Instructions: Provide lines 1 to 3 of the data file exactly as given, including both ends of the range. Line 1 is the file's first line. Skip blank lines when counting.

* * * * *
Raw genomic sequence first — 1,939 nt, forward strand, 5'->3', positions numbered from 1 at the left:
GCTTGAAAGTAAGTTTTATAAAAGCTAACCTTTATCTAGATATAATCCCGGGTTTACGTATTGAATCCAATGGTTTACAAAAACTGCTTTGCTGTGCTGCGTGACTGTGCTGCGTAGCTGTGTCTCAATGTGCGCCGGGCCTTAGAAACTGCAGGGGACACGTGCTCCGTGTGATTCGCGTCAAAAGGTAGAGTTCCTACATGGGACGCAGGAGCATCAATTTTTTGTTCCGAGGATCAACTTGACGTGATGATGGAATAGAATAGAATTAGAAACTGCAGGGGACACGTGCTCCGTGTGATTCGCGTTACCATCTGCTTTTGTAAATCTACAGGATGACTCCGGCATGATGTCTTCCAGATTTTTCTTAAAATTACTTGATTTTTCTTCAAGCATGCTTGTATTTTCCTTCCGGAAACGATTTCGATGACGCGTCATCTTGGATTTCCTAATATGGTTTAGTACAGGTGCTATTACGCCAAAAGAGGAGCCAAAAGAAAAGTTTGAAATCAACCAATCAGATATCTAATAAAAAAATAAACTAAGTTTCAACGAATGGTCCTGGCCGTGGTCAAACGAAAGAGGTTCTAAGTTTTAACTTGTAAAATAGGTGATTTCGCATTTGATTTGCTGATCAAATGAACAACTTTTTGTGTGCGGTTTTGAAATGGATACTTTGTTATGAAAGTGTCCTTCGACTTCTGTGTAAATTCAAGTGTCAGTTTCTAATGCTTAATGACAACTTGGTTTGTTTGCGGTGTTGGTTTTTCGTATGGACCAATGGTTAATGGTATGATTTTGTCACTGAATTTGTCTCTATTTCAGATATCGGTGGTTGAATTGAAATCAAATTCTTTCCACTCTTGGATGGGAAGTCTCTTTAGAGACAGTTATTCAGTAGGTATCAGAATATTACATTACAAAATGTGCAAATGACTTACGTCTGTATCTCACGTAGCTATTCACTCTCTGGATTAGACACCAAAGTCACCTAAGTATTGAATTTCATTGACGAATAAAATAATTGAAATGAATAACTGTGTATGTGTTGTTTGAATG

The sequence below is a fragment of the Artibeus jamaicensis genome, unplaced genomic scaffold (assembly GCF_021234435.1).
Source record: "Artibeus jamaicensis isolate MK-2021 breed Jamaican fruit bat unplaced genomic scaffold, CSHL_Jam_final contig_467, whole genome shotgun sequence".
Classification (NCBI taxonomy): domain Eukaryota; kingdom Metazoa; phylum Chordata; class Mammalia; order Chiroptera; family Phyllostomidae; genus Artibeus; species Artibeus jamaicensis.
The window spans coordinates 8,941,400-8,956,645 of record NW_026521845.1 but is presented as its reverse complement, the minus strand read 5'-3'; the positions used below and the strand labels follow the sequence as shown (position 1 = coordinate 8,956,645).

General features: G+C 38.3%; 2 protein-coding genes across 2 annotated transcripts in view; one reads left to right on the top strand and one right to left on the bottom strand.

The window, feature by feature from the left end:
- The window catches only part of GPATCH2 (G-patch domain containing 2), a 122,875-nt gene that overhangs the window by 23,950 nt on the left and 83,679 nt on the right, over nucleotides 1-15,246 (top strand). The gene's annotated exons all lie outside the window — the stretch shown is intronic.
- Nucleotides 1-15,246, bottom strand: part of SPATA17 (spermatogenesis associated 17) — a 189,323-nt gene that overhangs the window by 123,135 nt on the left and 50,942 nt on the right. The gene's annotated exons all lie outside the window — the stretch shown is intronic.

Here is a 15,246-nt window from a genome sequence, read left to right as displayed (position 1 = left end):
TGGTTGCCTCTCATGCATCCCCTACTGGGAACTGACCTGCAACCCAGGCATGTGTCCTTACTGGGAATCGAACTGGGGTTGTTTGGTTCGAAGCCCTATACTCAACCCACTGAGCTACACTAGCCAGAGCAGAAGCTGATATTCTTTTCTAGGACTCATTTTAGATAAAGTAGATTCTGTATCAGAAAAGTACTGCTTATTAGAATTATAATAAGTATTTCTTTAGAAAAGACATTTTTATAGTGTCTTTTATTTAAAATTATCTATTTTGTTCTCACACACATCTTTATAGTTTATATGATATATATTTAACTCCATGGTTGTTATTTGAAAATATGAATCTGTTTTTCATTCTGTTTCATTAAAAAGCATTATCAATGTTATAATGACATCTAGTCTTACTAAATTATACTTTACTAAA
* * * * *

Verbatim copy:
Raw genomic sequence first — 1,939 nt, forward strand, 5'->3', positions numbered from 1 at the left:
GCTTGAAAGTAAGTTTTATAAAAGCTAACCTTTATCTAGATATAATCCCGGGTTTACGTATTGAATCCAATGGTTTACAAAAACTGCTTTGCTGTGCTGCGTGACTGTGCTGCGTAGCTGTGTCTCAATGTGCGCCGGGCCTTAGAAACTGCAGGGGACACGTGCTCCGTGTGATTCGCGTCAAAAGGTAGAGTTCCTACATGGGACGCAGGAGCATCAATTTTTTGTTCCGAGGATCAACTTGACGTGATGATGGAATAGAATAGAATTAGAAACTGCAGGGGACACGTGCTCCGTGTGATTCGCGTTACCATCTGCTTTTGTAAATCTACAGGATGACTCCGGCATGATGTCTTCCAGATTTTTCTTAAAATTACTTGATTTTTCTTCAAGCATGCTTGTATTTTCCTTCCGGAAACGATTTCGATGACGCGTCATCTTGGATTTCCTAATATGGTTTAGTACAGGTGCTATTACGCCAAAAGAGGAGCCAAAAGAAAAGTTTGAAATCAACCAATCAGATATCTAATAAAAAAATAAACTAAGTTTCAACGAATGGTCCTGGCCGTGGTCAAACGAAAGAGGTTCTAAGTTTTAACTTGTAAAATAGGTGATTTCGCATTTGATTTGCTGATCAAATGAACAACTTTTTGTGTGCGGTTTTGAAATGGATACTTTGTTATGAAAGTGTCCTTCGACTTCTGTGTAAATTCAAGTGTCAGTTTCTAATGCTTAATGACAACTTGGTTTGTTTGCGGTGTTGGTTTTTCGTATGGACCAATGGTTAATGGTATGATTTTGTCACTGAATTTGTCTCTATTTCAGATATCGGTGGTTGAATTGAAATCAAATTCTTTCCACTCTTGGATGGGAAGTCTCTTTAGAGACAGTTATTCAGTAGGTATCAGAATATTACATTACAAAATGTGCAAATGACTTACGTCTGTATCTCACGTAGCTATTCACTCTCTGGATTAGACACCAAAGTCACCTAAGTATTGAATTTCATTGACGAATAAAATAATTGAAATGAATAACTGTGTATGTGTTGTTTGAATG

The sequence below is a fragment of the Artibeus jamaicensis genome, unplaced genomic scaffold (assembly GCF_021234435.1).